COLUMN NAME: Delving Into Deeper Feelings
Columnist: Angelica Mae D. Gomez
Finding out “who you are” and discovering “what you are” are just two of the endless lifelong questions that most of us ask ourselves. Among other things, waves of new experiences, emotions, relationships and expectations can be overwhelming for anybody, but they shape up what we are and who we are going to be as we journey through life and all its complexities.
But if you add the subject of gender into the mix, it could get more confusing, not to mention complicated. For some people, their gender identity does not match their physical body. Their bodies may be male or female but on the inside, they feel that they are the opposite sex, attracted to the opposite sex or questioning.
However, we should have in mind that one’s gender identity is every person’s concept of how s/he views himself/herself as male, female, both, or neither. It also means that one’s gender identity can be the same or different from his/her sex assigned at birth.
It is also important to know that people have a lot to learn about gender identities and sexual orientations to be able to fully understand just how being human is complex and therefore needs thorough understanding.
For one thing, it is not easy being considered as what other people call the “other gender.” Opinions vary, of course. Some may be open and accepting and some are probably irked and indifferent about it.
Other times, people overgeneralize. They have their own beliefs and principles but the thing is, it is their own truth. They just can’t expect others to follow what they preach or to make other people their own kind which means, turning queer people into the “straight” people’s conception of being “normal.”
But then, a person, sometimes brought about by insensitivity and lack of awareness, cannot sympathize enough with the struggles that people in the LGBT+ community are facing. A few of these are being discriminated, disgraced, bullied, or ridiculed by society in the community, school or workplace. This is due to a lack of trying in their part to understand what it is really like to be in their shoes for a minute.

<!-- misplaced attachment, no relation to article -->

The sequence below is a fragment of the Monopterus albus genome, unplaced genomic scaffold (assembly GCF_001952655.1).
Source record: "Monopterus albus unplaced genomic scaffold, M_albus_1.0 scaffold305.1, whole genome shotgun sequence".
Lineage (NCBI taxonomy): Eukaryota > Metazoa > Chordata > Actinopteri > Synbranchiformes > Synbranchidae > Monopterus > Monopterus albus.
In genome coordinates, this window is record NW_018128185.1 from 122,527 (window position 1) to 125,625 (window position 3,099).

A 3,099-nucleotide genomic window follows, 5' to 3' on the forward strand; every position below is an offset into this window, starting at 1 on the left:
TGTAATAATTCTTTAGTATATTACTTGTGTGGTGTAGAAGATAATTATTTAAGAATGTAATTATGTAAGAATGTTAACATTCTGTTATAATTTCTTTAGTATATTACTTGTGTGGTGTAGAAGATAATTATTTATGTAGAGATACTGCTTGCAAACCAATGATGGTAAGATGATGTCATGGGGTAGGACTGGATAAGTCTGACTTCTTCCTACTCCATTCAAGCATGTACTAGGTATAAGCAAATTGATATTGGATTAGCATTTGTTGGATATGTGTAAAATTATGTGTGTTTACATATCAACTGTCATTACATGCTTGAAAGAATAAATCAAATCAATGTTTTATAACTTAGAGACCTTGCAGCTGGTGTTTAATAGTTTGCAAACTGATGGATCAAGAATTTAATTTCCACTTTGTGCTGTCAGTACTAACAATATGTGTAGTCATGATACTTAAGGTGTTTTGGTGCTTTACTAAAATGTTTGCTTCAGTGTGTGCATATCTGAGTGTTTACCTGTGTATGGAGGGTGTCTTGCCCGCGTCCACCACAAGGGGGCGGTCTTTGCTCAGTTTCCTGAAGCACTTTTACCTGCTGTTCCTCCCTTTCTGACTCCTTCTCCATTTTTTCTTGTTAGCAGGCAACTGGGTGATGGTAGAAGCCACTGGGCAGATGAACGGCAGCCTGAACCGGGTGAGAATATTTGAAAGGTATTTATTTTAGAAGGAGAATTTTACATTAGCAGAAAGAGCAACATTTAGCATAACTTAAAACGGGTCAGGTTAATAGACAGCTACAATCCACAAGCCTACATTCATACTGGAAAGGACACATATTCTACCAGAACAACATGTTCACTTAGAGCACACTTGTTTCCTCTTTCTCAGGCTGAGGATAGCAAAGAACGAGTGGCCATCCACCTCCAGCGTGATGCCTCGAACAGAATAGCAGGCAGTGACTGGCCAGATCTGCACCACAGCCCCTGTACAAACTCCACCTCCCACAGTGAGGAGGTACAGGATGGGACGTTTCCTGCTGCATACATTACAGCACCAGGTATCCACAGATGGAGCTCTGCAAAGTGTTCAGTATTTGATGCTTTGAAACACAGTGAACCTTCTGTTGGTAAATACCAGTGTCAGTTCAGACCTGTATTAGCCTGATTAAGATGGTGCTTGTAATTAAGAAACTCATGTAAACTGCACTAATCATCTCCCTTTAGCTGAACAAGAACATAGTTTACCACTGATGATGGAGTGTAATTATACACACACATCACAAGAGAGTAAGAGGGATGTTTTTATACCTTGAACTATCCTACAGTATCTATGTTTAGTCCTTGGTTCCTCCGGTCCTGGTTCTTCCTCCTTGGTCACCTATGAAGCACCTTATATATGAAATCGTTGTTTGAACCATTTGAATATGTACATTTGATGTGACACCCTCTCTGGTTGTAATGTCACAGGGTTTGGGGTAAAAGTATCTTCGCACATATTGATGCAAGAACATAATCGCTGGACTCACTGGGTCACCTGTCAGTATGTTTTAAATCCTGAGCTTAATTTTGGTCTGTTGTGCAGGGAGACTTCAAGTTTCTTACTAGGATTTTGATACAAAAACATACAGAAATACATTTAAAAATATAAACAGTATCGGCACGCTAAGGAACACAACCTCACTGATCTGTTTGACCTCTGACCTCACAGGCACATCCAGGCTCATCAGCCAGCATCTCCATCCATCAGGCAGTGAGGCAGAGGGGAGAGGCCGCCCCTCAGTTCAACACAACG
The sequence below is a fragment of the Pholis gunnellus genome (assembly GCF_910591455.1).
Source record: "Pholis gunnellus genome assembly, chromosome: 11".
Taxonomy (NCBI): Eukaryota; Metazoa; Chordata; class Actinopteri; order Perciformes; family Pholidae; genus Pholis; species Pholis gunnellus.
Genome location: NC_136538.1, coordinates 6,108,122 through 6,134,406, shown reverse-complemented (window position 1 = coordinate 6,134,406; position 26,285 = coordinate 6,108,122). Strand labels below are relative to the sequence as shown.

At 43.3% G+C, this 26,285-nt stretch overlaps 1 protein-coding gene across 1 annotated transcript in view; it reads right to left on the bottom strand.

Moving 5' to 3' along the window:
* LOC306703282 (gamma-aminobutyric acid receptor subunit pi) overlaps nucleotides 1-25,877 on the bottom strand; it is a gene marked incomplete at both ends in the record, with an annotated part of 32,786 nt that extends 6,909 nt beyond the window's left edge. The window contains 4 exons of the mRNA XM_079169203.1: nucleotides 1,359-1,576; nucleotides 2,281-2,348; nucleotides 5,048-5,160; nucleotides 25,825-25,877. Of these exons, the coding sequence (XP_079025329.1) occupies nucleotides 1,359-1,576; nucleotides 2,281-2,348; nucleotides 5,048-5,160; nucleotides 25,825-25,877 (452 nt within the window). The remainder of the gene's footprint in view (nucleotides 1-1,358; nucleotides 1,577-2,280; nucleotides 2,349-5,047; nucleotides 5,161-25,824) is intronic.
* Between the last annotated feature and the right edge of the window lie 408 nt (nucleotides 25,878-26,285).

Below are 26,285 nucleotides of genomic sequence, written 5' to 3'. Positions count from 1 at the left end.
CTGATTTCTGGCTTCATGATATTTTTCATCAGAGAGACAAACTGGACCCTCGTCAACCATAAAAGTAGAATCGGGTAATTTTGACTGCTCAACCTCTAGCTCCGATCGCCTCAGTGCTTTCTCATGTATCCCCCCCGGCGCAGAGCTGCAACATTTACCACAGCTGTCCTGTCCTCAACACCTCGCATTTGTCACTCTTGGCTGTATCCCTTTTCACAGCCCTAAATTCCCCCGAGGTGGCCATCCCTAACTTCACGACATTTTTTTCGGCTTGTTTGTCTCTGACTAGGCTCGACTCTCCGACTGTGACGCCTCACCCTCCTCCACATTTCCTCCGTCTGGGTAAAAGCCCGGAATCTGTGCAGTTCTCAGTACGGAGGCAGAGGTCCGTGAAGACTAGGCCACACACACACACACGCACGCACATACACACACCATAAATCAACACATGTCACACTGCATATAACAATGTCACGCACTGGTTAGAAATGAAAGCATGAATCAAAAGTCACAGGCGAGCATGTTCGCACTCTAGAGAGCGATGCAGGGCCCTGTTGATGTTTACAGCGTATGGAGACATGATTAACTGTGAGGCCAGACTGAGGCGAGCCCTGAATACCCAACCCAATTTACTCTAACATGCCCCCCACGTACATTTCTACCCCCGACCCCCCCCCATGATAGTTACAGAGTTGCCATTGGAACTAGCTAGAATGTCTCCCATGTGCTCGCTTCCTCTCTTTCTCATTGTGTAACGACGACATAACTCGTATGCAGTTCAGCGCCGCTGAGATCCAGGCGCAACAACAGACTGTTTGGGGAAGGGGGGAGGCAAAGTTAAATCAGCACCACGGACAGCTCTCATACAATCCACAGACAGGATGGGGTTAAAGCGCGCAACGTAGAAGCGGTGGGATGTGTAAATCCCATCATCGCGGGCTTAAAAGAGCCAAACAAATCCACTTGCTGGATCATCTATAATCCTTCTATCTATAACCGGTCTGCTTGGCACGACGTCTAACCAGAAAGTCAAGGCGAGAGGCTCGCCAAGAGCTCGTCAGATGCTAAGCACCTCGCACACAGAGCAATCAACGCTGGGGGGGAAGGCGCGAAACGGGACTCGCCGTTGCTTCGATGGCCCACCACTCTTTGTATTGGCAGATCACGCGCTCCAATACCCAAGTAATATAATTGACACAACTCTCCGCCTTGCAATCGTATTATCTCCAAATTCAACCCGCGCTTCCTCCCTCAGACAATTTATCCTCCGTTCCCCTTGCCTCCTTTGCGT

That is why it could be very hard indeed, being queer and all, to come out of the closet and tell their families and their friends knowing that they do not have the power or control over what might that “coming out” will bring them once their true identities will be discovered.
If there’s anything I know that I’ve learned in class or in church is that by nature, people are different. We are unique in our own way and with that we have different sets of values and principles we believe in to work for us.
To be able to live within a person’s own personal truth without giving others any justification is the kind of freedom I guess most of us strive to have. That is, the right to be respected in the same way as any person with the same courtesy and without passing any judgments to others’ personal beliefs and actions.
The problem is, some take things too literally from the books that they read. For some, they just follow the heck what others are telling them to believe without even evaluating the morals that they are absorbing at the end of the day.
As a result, it hampers their chance to open their minds to a broader and more liberated horizon because in some ways, they don’t really apply their leanings properly into the real world.
Fortunately, in times like this, it is encouraging to know that more and more people are paving their own way in changing people’s perception about genderorientation and sexuality.
As a realization, we don’t necessarily have to have the same lives to have the same rights. Being different is what makes us all the same. We’re every color of the rainbow.~